Disputes concerning immovable property threatening breach of Peace


Disputes concerning immovable property threatening breach of Peace


Chapter XII Cr.P.C confer powers on the Magistrate 1st class on his satisfaction as to take preventive measures to ward off endangered disruption in respect of disputes relating to immovable property and maintain peace and tranquility.


145 Cr.P.C is self contained and explanatory. A magistrate if he is satisfied that a dispute likely to cause breach of peace exists and it is on such satisfaction that he shall makes a preliminary order under sub-section (1) and thereafter make an inquiry under sub-section (4) for deciding whether any and, if so, which of the parties was at the date of the order is in possession; and for this purpose according to the first proviso to this sub-section, he may treat the party which had within two months next before the date of the order been forcefully and wrongfully dispossessed, as if he had been in possession at such date, and if in the result of the inquiry he decides that one of the parties is or should be treated as being in such possession, he shall under sub-section (6) issue on order declaring such party to be entitled to possession until evicted there from in due course of law and if he proceeds under the first proviso to sub-section (4) may restore to possession the party forcibly and wrongfully dispossessed. The inquiry should be limited to the question as to who was in possession in fact on the date of preliminary order irrespective of the question as to the right to possession of the parties or to their title to the property. Since the pre-condition to the applicability of s. 145 Cr.P.C is the existence of a dispute likely to cause disturbance of the peace, sub-section 5 requires the magistrate, in case no such dispute exists or has ceased to exist, to cancel his order made and stay all further proceedings.

Jurisdictional requirements.

The requirements before exercising jurisdiction u/s 145 Cr.P.C are:-

  • The existence of a dispute.
  • Such dispute is likely to cause breach pace.
  • Dispute concerning land or water or the boundaries thereof:-
  • Dispossession if alleged is within two months prior to the initial order passed by the Magistrate.
  • Dispute is within the territorial jurisdiction of the Magistrate concerned.


Primary object of the proceedings u/s 145 Cr.P.C is to prevent the breach of peace between the parties and not to facilitate one of them in the settlement of their civil dispute.

Nature of proceedings:

Proceedings u/s 145 Cr.P.C are in the nature of civil proceedings and subservient to the determination of civil rights by civil courts.

Attachment of property u/s 145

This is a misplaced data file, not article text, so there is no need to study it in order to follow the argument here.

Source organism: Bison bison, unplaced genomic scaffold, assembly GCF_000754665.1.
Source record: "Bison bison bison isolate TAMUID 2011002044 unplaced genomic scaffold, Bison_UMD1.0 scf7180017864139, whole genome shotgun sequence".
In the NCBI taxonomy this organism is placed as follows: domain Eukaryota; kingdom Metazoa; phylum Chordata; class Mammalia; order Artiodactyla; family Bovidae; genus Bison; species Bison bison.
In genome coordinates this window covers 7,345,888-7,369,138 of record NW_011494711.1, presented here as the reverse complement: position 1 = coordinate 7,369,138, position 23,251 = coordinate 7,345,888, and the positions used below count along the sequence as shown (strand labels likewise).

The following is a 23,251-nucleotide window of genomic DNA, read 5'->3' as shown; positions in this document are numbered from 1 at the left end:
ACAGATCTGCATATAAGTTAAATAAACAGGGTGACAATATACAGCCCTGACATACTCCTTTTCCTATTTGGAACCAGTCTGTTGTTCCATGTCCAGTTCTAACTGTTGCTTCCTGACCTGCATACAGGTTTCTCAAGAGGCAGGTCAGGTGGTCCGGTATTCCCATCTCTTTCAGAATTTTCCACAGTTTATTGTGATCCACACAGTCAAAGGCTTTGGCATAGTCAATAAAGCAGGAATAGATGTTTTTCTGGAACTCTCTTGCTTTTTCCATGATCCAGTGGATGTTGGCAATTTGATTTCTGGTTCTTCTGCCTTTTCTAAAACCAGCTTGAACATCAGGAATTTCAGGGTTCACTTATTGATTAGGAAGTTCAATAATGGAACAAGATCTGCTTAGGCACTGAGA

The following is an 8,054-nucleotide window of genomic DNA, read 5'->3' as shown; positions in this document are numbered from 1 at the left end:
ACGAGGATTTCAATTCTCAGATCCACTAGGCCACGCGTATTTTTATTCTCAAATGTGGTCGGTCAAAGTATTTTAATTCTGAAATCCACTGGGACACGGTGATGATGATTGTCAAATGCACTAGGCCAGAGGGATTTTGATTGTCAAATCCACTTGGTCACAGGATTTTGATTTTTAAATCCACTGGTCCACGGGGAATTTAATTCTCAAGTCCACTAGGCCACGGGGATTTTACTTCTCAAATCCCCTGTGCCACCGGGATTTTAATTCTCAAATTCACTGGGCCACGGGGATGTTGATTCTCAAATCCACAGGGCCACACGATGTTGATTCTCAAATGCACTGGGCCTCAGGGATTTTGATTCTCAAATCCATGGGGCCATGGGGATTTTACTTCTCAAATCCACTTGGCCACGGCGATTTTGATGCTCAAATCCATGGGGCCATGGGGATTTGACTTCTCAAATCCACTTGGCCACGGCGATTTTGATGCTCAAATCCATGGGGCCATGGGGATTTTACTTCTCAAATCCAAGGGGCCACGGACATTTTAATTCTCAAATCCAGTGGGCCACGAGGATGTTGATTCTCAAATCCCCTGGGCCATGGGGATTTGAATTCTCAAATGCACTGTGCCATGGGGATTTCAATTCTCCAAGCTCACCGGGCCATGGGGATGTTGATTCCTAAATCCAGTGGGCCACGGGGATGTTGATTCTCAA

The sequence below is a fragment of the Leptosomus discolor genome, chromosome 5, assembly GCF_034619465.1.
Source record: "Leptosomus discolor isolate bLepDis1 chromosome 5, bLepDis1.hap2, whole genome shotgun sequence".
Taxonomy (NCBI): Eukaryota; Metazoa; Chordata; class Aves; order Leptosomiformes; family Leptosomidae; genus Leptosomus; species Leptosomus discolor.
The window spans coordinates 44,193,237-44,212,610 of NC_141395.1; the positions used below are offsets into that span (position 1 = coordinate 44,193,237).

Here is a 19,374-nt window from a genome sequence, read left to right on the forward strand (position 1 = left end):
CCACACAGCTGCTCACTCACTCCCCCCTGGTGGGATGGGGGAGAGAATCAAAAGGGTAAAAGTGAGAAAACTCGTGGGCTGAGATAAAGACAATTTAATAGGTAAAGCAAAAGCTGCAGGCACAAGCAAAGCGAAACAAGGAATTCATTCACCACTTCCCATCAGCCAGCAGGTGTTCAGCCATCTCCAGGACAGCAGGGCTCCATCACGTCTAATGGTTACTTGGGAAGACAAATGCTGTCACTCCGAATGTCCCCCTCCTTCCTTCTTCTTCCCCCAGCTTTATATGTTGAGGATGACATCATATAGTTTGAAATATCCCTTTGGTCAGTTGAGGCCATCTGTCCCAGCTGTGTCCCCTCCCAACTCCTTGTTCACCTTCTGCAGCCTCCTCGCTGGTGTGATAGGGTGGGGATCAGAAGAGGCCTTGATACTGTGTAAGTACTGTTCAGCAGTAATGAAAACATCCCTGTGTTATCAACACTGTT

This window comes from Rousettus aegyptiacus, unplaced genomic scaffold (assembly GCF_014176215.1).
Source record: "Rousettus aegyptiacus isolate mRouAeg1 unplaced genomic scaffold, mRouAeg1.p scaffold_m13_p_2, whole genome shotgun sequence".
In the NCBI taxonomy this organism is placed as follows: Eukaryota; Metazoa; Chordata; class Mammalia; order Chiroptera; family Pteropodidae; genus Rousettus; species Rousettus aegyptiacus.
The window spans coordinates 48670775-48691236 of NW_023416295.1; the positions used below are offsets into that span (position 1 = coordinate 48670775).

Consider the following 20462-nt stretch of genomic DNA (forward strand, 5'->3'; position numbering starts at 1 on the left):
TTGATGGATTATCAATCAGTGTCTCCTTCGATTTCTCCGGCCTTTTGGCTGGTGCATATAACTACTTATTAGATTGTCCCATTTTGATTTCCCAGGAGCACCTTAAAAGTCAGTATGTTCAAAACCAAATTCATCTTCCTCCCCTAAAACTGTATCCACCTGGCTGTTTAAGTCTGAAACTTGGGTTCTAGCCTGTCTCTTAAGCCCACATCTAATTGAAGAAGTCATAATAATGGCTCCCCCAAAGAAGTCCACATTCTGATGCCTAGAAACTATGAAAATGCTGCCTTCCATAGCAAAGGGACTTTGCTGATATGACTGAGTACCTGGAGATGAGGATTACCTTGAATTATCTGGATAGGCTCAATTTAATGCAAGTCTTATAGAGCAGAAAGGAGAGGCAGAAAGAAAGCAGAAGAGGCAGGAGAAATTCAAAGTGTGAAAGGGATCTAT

Order of attachment falls under second proviso to S. 145 (4) Cr.P.C. The object of attachment is to keep effective control of the subject in dispute so as to prevent the contesting parties from committing a breach of the peace in their attempts to obtain physical possession.

Attachment of property u/s 145 a step to avoid bloodshed and frustrate any attempt to breach the peace, which cannot be achieved by temporary stay granted by civil court with respect to part of property. Attachment of property by Magistrate would be unexceptionable when position before him was hazy and there were claims and counter claims from both side.

Dower to attach subject of dispute

S. 146 Cr.P.C deals with the power of Magistrate to attach subject of dispute. This power is to be exercised having complied with the provision of S. 145 Cr.P.C. As such proceedings under this section can only be invoked when the Magistrate has completed an inquiry u/s 145 and recorded finding u/s 145 (4). Even if neither party is found in possession and apprehension of a breach of the peace still exists, the Magistrate cannot discharge the proceedings on the findings that neither party’s possession is proved, and he can still proceed to make an order u/s. 146 attaching the property until a civil court has determined the rights of the parties or of the persons entitled to possession thereof.

Disputes concerning rights of use of immovable property

147 which is an amplification of S. 145 Cr.P.C refers to any right of use of land or water as explained in S. 145 (2) Cr.P.C. This section is not limited in its term to easement but relate to any dispute concerning the right of use of land or water. This section comes into operation only if the right is exercised within three months of the dispute in cases of rights exercised at all times of the year, or is exercised at the last particular occasion or season periodically recurring rights.

The procedure at the inquiry is the same as that provided by S. 145 Cr.P.C. If the inquiry shows that the right exists the Magistrate may make an order prohibiting any interference with the exercise of the right. If it appears that the right does not exists, an order may be made prohibiting the exercise of the rights. In any event the order will ensure till the decision of civil court is obtained.


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